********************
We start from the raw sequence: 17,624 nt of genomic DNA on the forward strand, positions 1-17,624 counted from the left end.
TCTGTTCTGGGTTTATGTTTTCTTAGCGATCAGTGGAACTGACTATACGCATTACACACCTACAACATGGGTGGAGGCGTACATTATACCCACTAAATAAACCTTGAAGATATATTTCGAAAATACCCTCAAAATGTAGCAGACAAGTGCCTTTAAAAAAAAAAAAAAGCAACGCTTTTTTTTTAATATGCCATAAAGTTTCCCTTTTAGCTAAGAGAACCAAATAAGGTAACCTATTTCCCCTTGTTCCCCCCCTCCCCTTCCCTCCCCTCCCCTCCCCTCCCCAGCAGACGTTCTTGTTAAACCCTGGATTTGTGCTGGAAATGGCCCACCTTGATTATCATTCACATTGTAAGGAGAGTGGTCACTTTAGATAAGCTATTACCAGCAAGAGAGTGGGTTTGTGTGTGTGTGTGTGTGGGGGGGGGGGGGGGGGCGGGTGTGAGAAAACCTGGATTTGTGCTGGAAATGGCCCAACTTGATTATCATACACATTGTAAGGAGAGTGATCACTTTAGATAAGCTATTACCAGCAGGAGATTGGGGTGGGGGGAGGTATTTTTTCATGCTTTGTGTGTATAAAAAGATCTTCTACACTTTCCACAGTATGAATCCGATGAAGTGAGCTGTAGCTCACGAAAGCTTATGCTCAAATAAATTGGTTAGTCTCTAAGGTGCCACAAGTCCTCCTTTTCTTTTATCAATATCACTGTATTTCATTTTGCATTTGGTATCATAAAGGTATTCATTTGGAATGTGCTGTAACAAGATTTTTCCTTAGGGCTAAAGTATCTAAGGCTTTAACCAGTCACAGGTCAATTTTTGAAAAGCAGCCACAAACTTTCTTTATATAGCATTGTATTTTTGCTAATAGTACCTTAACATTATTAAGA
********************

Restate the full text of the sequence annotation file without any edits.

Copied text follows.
We start from the raw sequence: 17,624 nt of genomic DNA on the forward strand, positions 1-17,624 counted from the left end.
TCTGTTCTGGGTTTATGTTTTCTTAGCGATCAGTGGAACTGACTATACGCATTACACACCTACAACATGGGTGGAGGCGTACATTATACCCACTAAATAAACCTTGAAGATATATTTCGAAAATACCCTCAAAATGTAGCAGACAAGTGCCTTTAAAAAAAAAAAAAAGCAACGCTTTTTTTTTAATATGCCATAAAGTTTCCCTTTTAGCTAAGAGAACCAAATAAGGTAACCTATTTCCCCTTGTTCCCCCCCTCCCCTTCCCTCCCCTCCCCTCCCCTCCCCAGCAGACGTTCTTGTTAAACCCTGGATTTGTGCTGGAAATGGCCCACCTTGATTATCATTCACATTGTAAGGAGAGTGGTCACTTTAGATAAGCTATTACCAGCAAGAGAGTGGGTTTGTGTGTGTGTGTGTGTGGGGGGGGGGGGGGGGGCGGGTGTGAGAAAACCTGGATTTGTGCTGGAAATGGCCCAACTTGATTATCATACACATTGTAAGGAGAGTGATCACTTTAGATAAGCTATTACCAGCAGGAGATTGGGGTGGGGGGAGGTATTTTTTCATGCTTTGTGTGTATAAAAAGATCTTCTACACTTTCCACAGTATGAATCCGATGAAGTGAGCTGTAGCTCACGAAAGCTTATGCTCAAATAAATTGGTTAGTCTCTAAGGTGCCACAAGTCCTCCTTTTCTTTTATCAATATCACTGTATTTCATTTTGCATTTGGTATCATAAAGGTATTCATTTGGAATGTGCTGTAACAAGATTTTTCCTTAGGGCTAAAGTATCTAAGGCTTTAACCAGTCACAGGTCAATTTTTGAAAAGCAGCCACAAACTTTCTTTATATAGCATTGTATTTTTGCTAATAGTACCTTAACATTATTAAGA